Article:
A Nabokov a Month: Lolita

By BookNerd June 8, 2009

When Nabokov first sent Lolita to American publishers in 1954, they weren't sure what to do with it. Too erotic to be taken seriously as a literary book and too boring and literary to be porn, Lolita had a hard time finding its way to publication. From Nabokov's account in his notes in the U.S. edition:

"Publisher X": Got bored; suggested that he cut part II.

"Publisher Y": Regretted that there were no good people in the book.

"Publisher Z": Said, "If I print this, you and I will both go to jail."

The novel was published in France in 1955—then in the U.K., then finally in the U.S., where it sold so many copies and made Nabokov so much money that he could move back to Europe and focus on his writing full time.

Lolita, or the Confession of a White Widowed Male, is the fictional memoir that Humbert Humbert writes from prison about his obsession with young girls (his "nymphets"). His story: He emigrates to America and boards with a woman and her young daughter, Dolores (aka Lolita). The mother falls desperately in love with him, and he decides to marry her so he can be closer to Lolita. There's more, of course, but that's how it starts.

So, why read Lolita?


If for no other reason, you should read it to confront your notions of what you think it's about. Over time, the character Lolita has come to represent a generic form of "teenage seductress" in the pop culture compendium. (And I have to admit that the implications of this in my mind—that all middle-aged men are looking to fall victim to a conniving young sexual goddess—had always teed me off, which is probably why I'd never read Lolita.) But this generic Lolita-type has little to do with the book.

I read so many novels that are so close to being good, or even being great, and yet they almost always fall short in some way. I wish that I could send each of those novelists a copy of Lolita and say, "Try again."

My five reasons why I think you should read Lolita, if you haven't:

1) It's creepy, and you can work through that. Lolita is not a nubile teenager  She's 12. Humbert is not a woebegone middle-aged man victimized by a conniving, sexually astute teen; he's a pedophile. Based on the early passages, I was worried that the whole book would be about how Humbert Humbert wants to get with Lolita. It isn't. It continues to be creepy. But its creepy is more nuanced and expansive.

2) Humbert Humbert. Talk about the ultimate unreliable narrator (pipe down, all you Holden Caulfield fans out there). In a world of confessional memoirs and autobiographical fiction, a wholly constructed narrator is a welcome relief.

The whole pop culture notion of Lolita as a young seductress fail to take into account that the story is told by this guy:

Let me repeat with quiet force: I was, and still am, despite mes malheurs, an exceptionally handsome male; slow-moving, tall, with soft dark hair and a gloomy but all the more seductive cast of demeanor. Exceptional virility often reflects in the subject's displayable features a sullen and congested something that pertains to what he has to conceal. And this was my case. Well did I know, alas, that I could obtain at the snap of my fingers any adult female I chose; in fact, it had become quite a habit with me of not being too attentive to women lest they come toppling, bloodripe, into my cold lap.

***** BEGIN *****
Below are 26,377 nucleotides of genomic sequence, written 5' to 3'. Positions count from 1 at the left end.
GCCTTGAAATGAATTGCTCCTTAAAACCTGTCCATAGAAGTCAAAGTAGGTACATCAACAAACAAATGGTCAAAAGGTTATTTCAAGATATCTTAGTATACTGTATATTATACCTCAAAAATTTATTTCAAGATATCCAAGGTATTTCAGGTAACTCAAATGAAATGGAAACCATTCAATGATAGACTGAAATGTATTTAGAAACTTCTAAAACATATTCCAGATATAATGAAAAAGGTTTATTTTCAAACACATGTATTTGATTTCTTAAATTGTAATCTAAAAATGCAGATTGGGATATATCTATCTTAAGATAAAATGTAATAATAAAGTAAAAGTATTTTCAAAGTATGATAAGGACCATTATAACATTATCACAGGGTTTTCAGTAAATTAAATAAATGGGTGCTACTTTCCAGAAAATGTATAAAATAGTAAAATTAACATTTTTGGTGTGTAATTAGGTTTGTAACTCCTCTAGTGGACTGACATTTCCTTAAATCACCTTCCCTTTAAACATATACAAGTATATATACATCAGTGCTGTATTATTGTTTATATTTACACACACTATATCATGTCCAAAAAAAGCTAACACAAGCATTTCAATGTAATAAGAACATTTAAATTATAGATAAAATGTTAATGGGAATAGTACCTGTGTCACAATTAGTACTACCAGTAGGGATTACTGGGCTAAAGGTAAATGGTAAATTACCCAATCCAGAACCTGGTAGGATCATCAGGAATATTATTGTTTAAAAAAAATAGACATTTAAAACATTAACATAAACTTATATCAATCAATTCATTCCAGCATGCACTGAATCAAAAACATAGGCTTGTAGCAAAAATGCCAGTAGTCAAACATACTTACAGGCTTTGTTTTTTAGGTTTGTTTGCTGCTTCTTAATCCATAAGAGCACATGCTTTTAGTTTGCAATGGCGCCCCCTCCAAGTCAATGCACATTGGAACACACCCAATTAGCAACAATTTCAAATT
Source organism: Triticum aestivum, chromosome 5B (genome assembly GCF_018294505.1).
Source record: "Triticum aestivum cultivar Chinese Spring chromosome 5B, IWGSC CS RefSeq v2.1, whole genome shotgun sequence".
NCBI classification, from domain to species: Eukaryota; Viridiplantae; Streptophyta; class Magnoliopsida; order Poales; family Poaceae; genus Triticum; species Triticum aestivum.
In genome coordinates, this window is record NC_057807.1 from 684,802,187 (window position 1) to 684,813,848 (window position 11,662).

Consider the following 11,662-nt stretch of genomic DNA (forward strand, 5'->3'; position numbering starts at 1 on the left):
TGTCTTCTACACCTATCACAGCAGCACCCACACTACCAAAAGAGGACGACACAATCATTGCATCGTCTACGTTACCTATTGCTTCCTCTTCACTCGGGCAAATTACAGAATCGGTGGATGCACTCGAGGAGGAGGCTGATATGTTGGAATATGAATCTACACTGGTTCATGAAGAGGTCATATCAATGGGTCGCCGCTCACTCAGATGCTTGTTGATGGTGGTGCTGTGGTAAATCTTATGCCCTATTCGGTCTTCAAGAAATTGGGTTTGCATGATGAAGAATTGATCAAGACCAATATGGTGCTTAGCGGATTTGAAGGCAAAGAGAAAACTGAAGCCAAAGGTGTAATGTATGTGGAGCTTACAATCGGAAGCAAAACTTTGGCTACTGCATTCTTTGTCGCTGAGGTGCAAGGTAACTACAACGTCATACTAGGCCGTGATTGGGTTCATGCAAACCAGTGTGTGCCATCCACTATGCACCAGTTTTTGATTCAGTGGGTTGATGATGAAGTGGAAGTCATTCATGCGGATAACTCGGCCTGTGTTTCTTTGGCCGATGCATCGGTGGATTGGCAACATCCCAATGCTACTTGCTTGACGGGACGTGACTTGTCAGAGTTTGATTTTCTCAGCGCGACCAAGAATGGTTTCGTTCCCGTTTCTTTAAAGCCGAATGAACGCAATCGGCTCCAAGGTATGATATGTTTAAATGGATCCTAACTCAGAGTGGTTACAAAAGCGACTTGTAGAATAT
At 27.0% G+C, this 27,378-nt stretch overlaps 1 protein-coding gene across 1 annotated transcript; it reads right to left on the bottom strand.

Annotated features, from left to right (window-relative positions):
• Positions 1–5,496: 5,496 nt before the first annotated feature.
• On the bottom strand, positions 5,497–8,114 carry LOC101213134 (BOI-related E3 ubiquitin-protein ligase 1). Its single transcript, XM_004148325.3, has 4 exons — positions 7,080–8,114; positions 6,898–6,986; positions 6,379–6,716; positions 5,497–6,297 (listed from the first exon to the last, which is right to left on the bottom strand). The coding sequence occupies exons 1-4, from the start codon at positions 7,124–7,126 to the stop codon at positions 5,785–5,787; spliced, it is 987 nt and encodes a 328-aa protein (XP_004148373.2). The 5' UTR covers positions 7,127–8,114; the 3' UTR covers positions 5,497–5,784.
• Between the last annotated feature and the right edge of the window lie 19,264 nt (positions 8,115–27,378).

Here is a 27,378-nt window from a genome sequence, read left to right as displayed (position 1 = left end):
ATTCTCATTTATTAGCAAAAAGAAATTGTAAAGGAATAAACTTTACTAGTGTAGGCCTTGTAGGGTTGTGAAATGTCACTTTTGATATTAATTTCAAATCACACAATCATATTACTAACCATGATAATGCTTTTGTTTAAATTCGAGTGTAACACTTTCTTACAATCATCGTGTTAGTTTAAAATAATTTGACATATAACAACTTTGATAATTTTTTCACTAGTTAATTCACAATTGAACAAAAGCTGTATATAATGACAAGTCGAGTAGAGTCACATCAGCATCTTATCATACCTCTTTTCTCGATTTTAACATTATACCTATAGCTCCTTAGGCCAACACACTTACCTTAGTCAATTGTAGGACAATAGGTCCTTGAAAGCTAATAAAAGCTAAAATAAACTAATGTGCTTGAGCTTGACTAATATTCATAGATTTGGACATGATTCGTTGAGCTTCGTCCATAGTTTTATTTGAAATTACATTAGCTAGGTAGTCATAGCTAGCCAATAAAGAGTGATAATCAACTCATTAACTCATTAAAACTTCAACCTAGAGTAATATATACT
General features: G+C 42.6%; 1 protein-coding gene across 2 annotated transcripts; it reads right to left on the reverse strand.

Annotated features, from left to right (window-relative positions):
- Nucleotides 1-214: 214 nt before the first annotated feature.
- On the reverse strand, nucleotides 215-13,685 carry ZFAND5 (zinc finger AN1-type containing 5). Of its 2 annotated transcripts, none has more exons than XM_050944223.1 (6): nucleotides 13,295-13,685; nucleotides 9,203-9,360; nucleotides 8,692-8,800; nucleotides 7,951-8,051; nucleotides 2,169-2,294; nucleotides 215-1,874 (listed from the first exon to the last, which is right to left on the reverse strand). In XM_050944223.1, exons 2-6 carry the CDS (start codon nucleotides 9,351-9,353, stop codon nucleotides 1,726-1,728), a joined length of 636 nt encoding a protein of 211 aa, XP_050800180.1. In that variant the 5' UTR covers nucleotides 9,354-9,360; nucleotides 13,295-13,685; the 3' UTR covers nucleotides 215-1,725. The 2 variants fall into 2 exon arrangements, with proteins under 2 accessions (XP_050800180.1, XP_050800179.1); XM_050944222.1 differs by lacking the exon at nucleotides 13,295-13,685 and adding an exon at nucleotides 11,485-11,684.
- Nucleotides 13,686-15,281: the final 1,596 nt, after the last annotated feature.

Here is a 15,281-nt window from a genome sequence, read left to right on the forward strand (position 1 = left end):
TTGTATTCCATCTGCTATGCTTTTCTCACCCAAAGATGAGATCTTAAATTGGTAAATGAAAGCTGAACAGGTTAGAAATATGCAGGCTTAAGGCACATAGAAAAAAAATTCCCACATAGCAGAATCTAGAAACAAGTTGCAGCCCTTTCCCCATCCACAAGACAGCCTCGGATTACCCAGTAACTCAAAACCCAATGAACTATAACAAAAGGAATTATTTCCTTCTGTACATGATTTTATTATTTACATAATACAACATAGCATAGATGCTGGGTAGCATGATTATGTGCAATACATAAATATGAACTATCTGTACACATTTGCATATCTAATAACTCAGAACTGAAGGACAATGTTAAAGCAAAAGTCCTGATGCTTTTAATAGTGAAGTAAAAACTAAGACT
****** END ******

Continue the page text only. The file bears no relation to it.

3) The language. This book is word pornography:
Lolita, light of my life, fire of my loins. My sin, my soul. Lo-lee-ta: the tip of the tongue taking a trip of three steps down the palate to tap, at three, on the teeth. Lo. Lee. Ta.

Poet John Hollander called Lolita the record of Nabokov's love affair with the romantic novel. Nabokov corrected him, saying, substituting English language for romantic novel would make this elegant formula more correct.

Hollander was responding to another reviewer who called the novel "Nabokov's love affair with America."

4) "Lolita herself is America," said critic Leslie Fiedler. It's a record of America, 1940s America, as seen through the eyes of a recent immigrant who's learning it for the first time. While Nabokov was writing the book, he and his wife Vera were traveling around the U.S. on their annual summer butterfly hunting trips. Motor inns, truck stop cafes, gas stations, and the occasional odd landmark or museum, make up the landscape of the whole middle section of Lolita—serving as an incidental travelogue of Nabokov's early years in America.

5) It's  amazingly crafted. Nabokov's literary wizardry makes Lolita so much bigger that what you think it is—what appears as a simple memoir of a fictional pedophile is a complex meditation on desire, youth and coming of age, sexuality, parenting, tyranny, the mind of the outsider, and art. He assembles the story through unexpected twists made up of thousands of small but unforgettable moments, like this one:
...little Lo was aware of that glow of hers, and I would often catch her coulant un regard in the direction of some amiable male, some grease monkey, with a sinewy golden-brown forearm and watch-braceleted wrist, and hardly had I turned my back to go and buy this very Lo a lollipop, than I would hear her and the fair mechanic burst into a perfect love song of wisecracks.

And, on top of all five of these reasons, Lolita is funny, especially after the tables turn on Humbert Humbert.

I'm reading A Nabokov a Month. Next up in July: Pnin. And previously in my Nabokov fetish.
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